In May of 1845, Henry David Thoreau started building a cabin out of pitch pines and hickories in a young forest outside Concord, Mass. He went there, as many Americans have read, "to front only the essential facts of life."
Less known is that Thoreau also went there to write. In his two years, two months, and two days spent (in part) on the banks of Walden Pond, the 27-year-old composed his first book, "A Week on the Concord and Merrimack Rivers." The cabin he built, which stood 10-foot square, served as a home and a laboratory for self-reliance. But it was also a writer's studio.
Writers before Thoreau had built similar structures. But the popular success of "Walden" - the chronicle of Thoreau's experiment - fixed in the world's literary consciousness the image of the isolated writer in a spartan shed, extracting poetry from solitude.
Call them cabins, huts, sheds, studies, or studios - the tiny structures have since become icons of the writing life and the unique demands the craft places on those who pursue it. They are normally one room, often unheated, undecorated, appointed only by a desk, a chair, and a window for viewing the world. Some provide beyond the basic creature comforts - modern electricity, plush carpeting, and antique furniture from floor to wall.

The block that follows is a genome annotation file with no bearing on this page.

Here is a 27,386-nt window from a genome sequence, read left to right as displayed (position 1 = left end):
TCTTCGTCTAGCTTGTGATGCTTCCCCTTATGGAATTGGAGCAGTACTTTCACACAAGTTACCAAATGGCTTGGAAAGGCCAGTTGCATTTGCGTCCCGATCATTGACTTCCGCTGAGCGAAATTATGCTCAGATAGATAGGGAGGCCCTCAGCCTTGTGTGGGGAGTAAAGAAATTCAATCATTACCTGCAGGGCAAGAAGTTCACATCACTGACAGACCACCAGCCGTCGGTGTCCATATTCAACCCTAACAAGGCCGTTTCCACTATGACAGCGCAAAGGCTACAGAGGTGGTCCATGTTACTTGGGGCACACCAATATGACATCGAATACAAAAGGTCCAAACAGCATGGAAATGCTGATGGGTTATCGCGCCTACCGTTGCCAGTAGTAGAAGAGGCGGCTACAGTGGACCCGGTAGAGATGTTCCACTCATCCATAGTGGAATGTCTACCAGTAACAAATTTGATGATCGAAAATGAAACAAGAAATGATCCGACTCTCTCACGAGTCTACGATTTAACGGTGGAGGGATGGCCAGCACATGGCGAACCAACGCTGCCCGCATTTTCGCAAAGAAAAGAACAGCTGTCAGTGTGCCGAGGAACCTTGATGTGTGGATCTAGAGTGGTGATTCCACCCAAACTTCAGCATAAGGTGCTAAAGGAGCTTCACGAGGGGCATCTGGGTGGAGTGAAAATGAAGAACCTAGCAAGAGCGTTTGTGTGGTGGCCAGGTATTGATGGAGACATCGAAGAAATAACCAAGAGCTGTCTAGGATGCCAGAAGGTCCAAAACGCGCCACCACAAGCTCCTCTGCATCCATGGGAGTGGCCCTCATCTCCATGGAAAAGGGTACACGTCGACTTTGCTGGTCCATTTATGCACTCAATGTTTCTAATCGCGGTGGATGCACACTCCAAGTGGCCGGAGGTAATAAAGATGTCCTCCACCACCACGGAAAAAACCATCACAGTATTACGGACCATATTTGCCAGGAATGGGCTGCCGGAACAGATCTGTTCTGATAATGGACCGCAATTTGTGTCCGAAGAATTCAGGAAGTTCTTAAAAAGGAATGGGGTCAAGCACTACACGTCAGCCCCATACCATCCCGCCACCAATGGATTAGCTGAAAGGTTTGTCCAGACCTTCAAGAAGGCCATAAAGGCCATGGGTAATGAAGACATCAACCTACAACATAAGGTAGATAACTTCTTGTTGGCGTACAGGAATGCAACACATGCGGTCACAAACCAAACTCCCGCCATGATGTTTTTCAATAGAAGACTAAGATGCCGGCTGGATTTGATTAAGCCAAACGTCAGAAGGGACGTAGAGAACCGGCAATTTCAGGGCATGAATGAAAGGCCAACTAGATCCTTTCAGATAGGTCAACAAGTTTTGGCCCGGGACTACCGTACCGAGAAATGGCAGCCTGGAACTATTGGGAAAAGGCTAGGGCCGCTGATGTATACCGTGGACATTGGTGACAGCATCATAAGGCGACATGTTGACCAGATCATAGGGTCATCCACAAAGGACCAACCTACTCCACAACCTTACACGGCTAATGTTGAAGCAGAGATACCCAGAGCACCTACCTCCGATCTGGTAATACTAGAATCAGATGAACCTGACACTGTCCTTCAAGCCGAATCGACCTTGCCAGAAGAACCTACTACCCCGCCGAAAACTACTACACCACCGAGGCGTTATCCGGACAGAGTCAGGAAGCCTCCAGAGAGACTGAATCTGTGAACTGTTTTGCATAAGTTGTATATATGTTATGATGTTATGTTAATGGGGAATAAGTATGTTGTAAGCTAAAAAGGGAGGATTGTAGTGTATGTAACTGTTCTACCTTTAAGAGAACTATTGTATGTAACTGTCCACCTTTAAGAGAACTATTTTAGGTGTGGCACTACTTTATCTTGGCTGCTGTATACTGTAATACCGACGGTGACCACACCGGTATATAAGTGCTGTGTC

Common to all sheds, though, is isolation. Even structures standing no more than 10 feet from the writer's house offer the precious gift of a separate space. A space dedicated solely to writing, even a veritable hovel, is, for some writers, more sympathetic and more necessary than a house, an office building, or a classroom.
"Writers deliberately put themselves in exile by going into a shed," says novelist and historian Jane Smith. "Completing your writing is a way of integrating yourself back into the world."
One school of writers decries comfort. "Appealing workplaces are to be avoided," wrote Annie Dillard in "The Writing Life." "One wants a room with no view, so imagination can meet memory in the dark."